My Path To Understanding the VeriSM™ Approach & Why You Should Care

Friday, 29 June, 2018

I have been struggling with how to explain what the VeriSM™ Approach is and why anyone should care for some time now.  We have worked with Dr. Suzanne Van Hove for years.  We admire Suzanne and know that if she gets behind something that we need to take notice.  Suzanne is an educator and an expert…the real deal.  So why have I had such a hard time understanding why the VeriSM Approach was developed?

Why I Didn’t Understand

To be honest I think it was because I was too IT focused and did not understand the depth and breadth of the VeriSM Approach.  It started when Suzanne told me she wanted to produce the VeriSM courses.  I said sure and we did it.  Then I started to talking to my main audience, IT Professionals, and no one got it.  They all asked me, “why do we need VeriSM when we have ITIL, AGILE, DevOps, etc?”  Until now, I did not have an answer.  I knew that VeriSM did not replace ITIL or AGILE or DevOps, etc., but I could not explain the VeriSM Value Proposition.

The more I read the more I heard things like the VeriSM Approach is Service Management for the Digital Age.  Ok, that meant absolutely nothing to me.  Now I am a marketing and sales person and that is for sure a great marketing catch phrase, but I didn’t know what it meant.  Is the world almost completely digital these days?  Yes.  Does every department in and organization have a digital footprint?  Sure, but so what?  What is the VeriSM Approach and why should the C Suite, every department in an organization, yes every department…HR, Sales, Customer Service…and IT, care?  Why should they all learn what the VeriSM Approach is?  Why should they adopt the VeriSM Approach?  And why don’t they understand that VeriSM is not a replacement for anything?  Not ITIL. Not DevOps.  Not Agile.  Not COBIT.  Not any of the ISO Standards.

The Answer

After much study, attending the VeriSM Foundation course and asking a ton of questions I finally understood why so many people do not understand VeriSM.  The reason that VeriSM is not understood is that VeriSM is more than we have ever dreamed of.  We need to think outside of the box to understand it.  It is a wrapper.  It sits outside the pieces of the puzzle.  It is what allows the puzzle to go together seamlessly.  It is not a framework. It is not a standard.  It is the icing that holds the whole cake together.  It is what enables all the ingredients to work together and to create the best cake ever.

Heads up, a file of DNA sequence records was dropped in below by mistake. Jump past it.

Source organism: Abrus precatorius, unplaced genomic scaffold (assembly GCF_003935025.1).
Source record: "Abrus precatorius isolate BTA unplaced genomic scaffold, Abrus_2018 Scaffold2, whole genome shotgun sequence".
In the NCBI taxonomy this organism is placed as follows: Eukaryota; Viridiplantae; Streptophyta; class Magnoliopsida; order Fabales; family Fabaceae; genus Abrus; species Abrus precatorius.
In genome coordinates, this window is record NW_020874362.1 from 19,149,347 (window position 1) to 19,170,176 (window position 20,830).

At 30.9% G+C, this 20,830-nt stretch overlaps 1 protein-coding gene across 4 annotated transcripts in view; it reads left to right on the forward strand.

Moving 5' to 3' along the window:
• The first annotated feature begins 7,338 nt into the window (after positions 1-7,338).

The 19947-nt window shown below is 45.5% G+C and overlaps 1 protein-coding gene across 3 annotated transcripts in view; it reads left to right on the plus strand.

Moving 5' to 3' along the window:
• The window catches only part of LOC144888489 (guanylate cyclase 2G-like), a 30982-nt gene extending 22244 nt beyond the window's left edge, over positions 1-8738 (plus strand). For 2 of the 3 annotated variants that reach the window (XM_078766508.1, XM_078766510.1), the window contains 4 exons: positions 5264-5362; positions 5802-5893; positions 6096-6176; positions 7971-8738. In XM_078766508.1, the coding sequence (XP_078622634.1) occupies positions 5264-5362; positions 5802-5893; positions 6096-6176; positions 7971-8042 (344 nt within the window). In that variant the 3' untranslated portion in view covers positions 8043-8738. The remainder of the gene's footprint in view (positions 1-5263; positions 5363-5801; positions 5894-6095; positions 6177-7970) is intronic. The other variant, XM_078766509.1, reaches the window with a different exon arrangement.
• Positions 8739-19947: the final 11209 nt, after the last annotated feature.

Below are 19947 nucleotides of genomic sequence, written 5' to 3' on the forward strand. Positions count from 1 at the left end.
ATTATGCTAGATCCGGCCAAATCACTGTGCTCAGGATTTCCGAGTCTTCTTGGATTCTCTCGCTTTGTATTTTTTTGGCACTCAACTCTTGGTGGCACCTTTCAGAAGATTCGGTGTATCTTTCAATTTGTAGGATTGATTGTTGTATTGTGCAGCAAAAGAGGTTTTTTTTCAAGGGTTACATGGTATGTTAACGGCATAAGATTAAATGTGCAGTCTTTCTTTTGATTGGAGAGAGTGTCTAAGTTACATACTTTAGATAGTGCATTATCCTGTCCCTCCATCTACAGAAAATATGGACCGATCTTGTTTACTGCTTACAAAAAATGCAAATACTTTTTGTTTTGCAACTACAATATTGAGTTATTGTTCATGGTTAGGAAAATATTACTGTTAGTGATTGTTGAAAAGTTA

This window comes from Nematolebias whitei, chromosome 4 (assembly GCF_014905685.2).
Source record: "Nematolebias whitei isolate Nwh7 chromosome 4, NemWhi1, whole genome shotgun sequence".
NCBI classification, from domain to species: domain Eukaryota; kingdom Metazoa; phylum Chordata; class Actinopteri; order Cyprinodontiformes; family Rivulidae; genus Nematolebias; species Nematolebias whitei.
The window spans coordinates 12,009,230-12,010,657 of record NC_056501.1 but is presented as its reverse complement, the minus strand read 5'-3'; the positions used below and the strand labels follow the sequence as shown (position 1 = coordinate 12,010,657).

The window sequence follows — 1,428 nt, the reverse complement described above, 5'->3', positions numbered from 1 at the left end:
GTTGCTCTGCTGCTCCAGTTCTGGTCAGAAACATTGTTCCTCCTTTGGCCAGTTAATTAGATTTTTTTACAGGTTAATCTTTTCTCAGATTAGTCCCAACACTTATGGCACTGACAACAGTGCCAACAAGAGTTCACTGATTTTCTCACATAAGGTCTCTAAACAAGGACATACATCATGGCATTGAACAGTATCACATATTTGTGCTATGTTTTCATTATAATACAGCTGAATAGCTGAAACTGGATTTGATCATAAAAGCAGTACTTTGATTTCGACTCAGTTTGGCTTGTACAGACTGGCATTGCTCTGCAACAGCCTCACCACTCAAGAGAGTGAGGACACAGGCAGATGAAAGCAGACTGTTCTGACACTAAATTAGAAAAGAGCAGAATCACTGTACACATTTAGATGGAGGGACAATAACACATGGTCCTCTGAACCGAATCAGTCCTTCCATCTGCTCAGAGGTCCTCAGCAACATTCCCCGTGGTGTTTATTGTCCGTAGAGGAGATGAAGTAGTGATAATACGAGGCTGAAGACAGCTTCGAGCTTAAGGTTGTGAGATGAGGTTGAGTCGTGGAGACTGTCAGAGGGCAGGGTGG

When you Google the word Verism the definition that pops up says, “Verism is the artistic preference of contemporary everyday subject matter instead of the heroic or legendary in art and literature; it is a form of realism. The word comes from Latin verus (true).”  And then it all came together for me.  The VeriSM Approach is truth.  It is a form a realism.  It is practical.  It is inclusive.

So What Is VeriSM?

VeriSM takes the successful service management approach that is second nature in IT organizations and transmits the service first mindset throughout the entire organization.  The result is a flexible and agile organization designed to meet and exceed customer expectations.  Loyal customers.  Agile Employees.  Profitable business and Success.  With VeriSM organizations will digitally transform themselves and be able to deliver products and services that meet and exceed customer requirements.

The VeriSM Approach, when applied, will build your organization into a flexible and well-oiled machine ready to deliver products and services in a way that exceed customer requirements, strengthens your position in the market place and establishes a loyal customer base.  It embraces your entire organization and sets  you up for success.

Can You Afford to Ignore VeriSM?  Probably Not.

If you answer YES to 1 or more of these questions, then learning more about what VeriSM can do for you and your organization is the next step.

  • Do you want to deliver a better product or service?
  • Do you want to create loyal customers?
  • Do you want to have a more profitable business
  • Do you want to succeed?

Thank you for allowing me to share my VeriSM Journey with you.  I hope my journey will prove helpful to you and your organization. Let me know your thoughts.  I look forward to hearing from you!